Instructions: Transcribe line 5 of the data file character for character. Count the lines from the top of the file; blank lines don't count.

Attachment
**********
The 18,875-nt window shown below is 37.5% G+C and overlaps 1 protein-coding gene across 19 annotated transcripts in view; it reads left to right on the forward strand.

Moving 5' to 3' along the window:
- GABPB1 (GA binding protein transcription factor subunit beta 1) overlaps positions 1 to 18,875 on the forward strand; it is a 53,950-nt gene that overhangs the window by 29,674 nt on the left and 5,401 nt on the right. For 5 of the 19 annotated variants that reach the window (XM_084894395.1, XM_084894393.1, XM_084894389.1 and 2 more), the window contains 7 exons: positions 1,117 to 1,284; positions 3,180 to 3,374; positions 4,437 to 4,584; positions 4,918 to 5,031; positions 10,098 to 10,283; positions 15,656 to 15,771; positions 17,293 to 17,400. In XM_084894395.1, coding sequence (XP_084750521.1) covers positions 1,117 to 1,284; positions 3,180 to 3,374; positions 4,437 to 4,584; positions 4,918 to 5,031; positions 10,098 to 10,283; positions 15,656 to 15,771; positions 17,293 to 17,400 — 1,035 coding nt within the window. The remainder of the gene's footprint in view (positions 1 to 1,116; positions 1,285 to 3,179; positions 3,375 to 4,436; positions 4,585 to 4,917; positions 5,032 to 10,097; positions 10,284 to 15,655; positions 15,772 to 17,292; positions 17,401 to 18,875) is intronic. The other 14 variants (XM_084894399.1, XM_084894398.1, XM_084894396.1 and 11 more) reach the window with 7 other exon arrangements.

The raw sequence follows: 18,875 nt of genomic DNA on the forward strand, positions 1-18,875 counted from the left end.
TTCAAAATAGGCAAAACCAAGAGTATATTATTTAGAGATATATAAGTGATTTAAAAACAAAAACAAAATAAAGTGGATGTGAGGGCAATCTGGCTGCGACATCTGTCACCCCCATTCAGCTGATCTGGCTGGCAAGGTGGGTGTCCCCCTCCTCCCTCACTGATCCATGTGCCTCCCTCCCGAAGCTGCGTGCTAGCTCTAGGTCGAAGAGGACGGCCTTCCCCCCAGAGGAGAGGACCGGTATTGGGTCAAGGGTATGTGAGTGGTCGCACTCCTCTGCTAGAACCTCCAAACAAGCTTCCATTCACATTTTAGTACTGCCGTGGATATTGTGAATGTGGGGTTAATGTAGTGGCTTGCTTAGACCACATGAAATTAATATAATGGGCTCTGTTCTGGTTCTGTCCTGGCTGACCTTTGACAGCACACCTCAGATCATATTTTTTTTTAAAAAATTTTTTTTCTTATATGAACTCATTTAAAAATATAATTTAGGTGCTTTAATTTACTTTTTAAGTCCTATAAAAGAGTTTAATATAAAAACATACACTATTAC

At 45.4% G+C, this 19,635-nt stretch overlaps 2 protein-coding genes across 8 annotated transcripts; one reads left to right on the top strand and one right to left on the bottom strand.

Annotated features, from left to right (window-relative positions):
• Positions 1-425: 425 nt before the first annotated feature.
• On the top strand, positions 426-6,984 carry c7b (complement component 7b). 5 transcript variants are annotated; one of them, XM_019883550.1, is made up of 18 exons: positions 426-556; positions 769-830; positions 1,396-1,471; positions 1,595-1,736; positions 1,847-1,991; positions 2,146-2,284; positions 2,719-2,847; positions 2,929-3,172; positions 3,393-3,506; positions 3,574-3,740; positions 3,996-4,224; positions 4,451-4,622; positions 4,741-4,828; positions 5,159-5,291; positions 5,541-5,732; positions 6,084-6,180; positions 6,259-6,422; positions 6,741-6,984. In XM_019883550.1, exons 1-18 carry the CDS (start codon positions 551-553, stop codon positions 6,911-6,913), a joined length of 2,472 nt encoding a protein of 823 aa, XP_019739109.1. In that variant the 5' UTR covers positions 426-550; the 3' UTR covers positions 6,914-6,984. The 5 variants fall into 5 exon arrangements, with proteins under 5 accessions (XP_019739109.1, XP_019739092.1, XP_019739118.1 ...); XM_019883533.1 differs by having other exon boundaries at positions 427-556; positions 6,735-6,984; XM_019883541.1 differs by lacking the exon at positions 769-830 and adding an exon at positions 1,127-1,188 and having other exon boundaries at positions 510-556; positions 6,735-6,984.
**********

TTCAAAATAGGCAAAACCAAGAGTATATTATTTAGAGATATATAAGTGATTTAAAAACAAAAACAAAATAAAGTGGATGTGAGGGCAATCTGGCTGCGACATCTGTCACCCCCATTCAGCTGATCTGGCTGGCAAGGTGGGTGTCCCCCTCCTCCCTCACTGATCCATGTGCCTCCCTCCCGAAGCTGCGTGCTAGCTCTAGGTCGAAGAGGACGGCCTTCCCCCCAGAGGAGAGGACCGGTATTGGGTCAAGGGTATGTGAGTGGTCGCACTCCTCTGCTAGAACCTCCAAACAAGCTTCCATTCACATTTTAGTACTGCCGTGGATATTGTGAATGTGGGGTTAATGTAGTGGCTTGCTTAGACCACATGAAATTAATATAATGGGCTCTGTTCTGGTTCTGTCCTGGCTGACCTTTGACAGCACACCTCAGATCATATTTTTTTTTAAAAAATTTTTTTTCTTATATGAACTCATTTAAAAATATAATTTAGGTGCTTTAATTTACTTTTTAAGTCCTATAAAAGAGTTTAATATAAAAACATACACTATTAC